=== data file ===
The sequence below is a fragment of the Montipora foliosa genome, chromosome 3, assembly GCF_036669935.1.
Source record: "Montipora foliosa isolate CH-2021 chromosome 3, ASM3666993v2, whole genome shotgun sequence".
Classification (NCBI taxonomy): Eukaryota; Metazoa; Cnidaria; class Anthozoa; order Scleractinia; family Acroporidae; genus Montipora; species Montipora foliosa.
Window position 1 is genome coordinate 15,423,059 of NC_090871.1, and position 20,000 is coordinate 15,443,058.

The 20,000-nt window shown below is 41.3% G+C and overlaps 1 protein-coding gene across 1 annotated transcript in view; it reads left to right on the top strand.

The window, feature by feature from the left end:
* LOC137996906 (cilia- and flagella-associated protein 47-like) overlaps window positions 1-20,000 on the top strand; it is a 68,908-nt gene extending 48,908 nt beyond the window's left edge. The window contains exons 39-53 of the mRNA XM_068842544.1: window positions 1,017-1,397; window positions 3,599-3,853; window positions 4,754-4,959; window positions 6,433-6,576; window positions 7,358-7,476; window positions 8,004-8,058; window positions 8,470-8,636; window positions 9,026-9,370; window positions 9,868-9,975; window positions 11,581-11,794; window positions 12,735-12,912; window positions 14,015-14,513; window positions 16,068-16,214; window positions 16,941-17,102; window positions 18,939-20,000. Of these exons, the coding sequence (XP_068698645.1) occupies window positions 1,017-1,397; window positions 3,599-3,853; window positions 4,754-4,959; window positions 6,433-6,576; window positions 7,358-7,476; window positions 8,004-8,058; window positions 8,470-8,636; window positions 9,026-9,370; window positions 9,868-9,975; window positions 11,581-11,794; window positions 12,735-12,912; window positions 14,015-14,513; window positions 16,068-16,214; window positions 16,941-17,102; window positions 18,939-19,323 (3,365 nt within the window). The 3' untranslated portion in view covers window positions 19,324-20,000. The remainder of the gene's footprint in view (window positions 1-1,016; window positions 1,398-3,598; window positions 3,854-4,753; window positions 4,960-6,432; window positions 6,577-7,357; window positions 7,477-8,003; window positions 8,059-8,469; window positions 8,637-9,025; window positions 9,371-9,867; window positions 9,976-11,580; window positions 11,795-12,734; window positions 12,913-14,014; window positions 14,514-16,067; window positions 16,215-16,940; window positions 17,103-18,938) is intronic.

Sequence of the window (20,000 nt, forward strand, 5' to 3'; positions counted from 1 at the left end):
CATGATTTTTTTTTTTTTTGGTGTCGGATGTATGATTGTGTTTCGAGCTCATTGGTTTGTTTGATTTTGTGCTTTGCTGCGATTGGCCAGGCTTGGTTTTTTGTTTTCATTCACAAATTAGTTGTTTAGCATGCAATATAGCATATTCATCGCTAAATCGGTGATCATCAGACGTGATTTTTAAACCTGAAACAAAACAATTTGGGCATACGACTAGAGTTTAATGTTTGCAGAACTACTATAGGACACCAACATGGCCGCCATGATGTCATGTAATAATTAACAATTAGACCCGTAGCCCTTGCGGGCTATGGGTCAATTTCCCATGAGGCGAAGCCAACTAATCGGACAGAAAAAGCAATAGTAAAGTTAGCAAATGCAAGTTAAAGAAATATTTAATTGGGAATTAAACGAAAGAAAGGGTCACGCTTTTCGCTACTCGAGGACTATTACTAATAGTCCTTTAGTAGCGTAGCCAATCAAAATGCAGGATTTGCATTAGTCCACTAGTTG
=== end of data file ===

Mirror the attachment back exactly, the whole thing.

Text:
The sequence below is a fragment of the Montipora foliosa genome, chromosome 3, assembly GCF_036669935.1.
Source record: "Montipora foliosa isolate CH-2021 chromosome 3, ASM3666993v2, whole genome shotgun sequence".
Classification (NCBI taxonomy): Eukaryota; Metazoa; Cnidaria; class Anthozoa; order Scleractinia; family Acroporidae; genus Montipora; species Montipora foliosa.
Window position 1 is genome coordinate 15,423,059 of NC_090871.1, and position 20,000 is coordinate 15,443,058.

The 20,000-nt window shown below is 41.3% G+C and overlaps 1 protein-coding gene across 1 annotated transcript in view; it reads left to right on the top strand.

The window, feature by feature from the left end:
* LOC137996906 (cilia- and flagella-associated protein 47-like) overlaps window positions 1-20,000 on the top strand; it is a 68,908-nt gene extending 48,908 nt beyond the window's left edge. The window contains exons 39-53 of the mRNA XM_068842544.1: window positions 1,017-1,397; window positions 3,599-3,853; window positions 4,754-4,959; window positions 6,433-6,576; window positions 7,358-7,476; window positions 8,004-8,058; window positions 8,470-8,636; window positions 9,026-9,370; window positions 9,868-9,975; window positions 11,581-11,794; window positions 12,735-12,912; window positions 14,015-14,513; window positions 16,068-16,214; window positions 16,941-17,102; window positions 18,939-20,000. Of these exons, the coding sequence (XP_068698645.1) occupies window positions 1,017-1,397; window positions 3,599-3,853; window positions 4,754-4,959; window positions 6,433-6,576; window positions 7,358-7,476; window positions 8,004-8,058; window positions 8,470-8,636; window positions 9,026-9,370; window positions 9,868-9,975; window positions 11,581-11,794; window positions 12,735-12,912; window positions 14,015-14,513; window positions 16,068-16,214; window positions 16,941-17,102; window positions 18,939-19,323 (3,365 nt within the window). The 3' untranslated portion in view covers window positions 19,324-20,000. The remainder of the gene's footprint in view (window positions 1-1,016; window positions 1,398-3,598; window positions 3,854-4,753; window positions 4,960-6,432; window positions 6,577-7,357; window positions 7,477-8,003; window positions 8,059-8,469; window positions 8,637-9,025; window positions 9,371-9,867; window positions 9,976-11,580; window positions 11,795-12,734; window positions 12,913-14,014; window positions 14,514-16,067; window positions 16,215-16,940; window positions 17,103-18,938) is intronic.

Sequence of the window (20,000 nt, forward strand, 5' to 3'; positions counted from 1 at the left end):
CATGATTTTTTTTTTTTTTGGTGTCGGATGTATGATTGTGTTTCGAGCTCATTGGTTTGTTTGATTTTGTGCTTTGCTGCGATTGGCCAGGCTTGGTTTTTTGTTTTCATTCACAAATTAGTTGTTTAGCATGCAATATAGCATATTCATCGCTAAATCGGTGATCATCAGACGTGATTTTTAAACCTGAAACAAAACAATTTGGGCATACGACTAGAGTTTAATGTTTGCAGAACTACTATAGGACACCAACATGGCCGCCATGATGTCATGTAATAATTAACAATTAGACCCGTAGCCCTTGCGGGCTATGGGTCAATTTCCCATGAGGCGAAGCCAACTAATCGGACAGAAAAAGCAATAGTAAAGTTAGCAAATGCAAGTTAAAGAAATATTTAATTGGGAATTAAACGAAAGAAAGGGTCACGCTTTTCGCTACTCGAGGACTATTACTAATAGTCCTTTAGTAGCGTAGCCAATCAAAATGCAGGATTTGCATTAGTCCACTAGTTG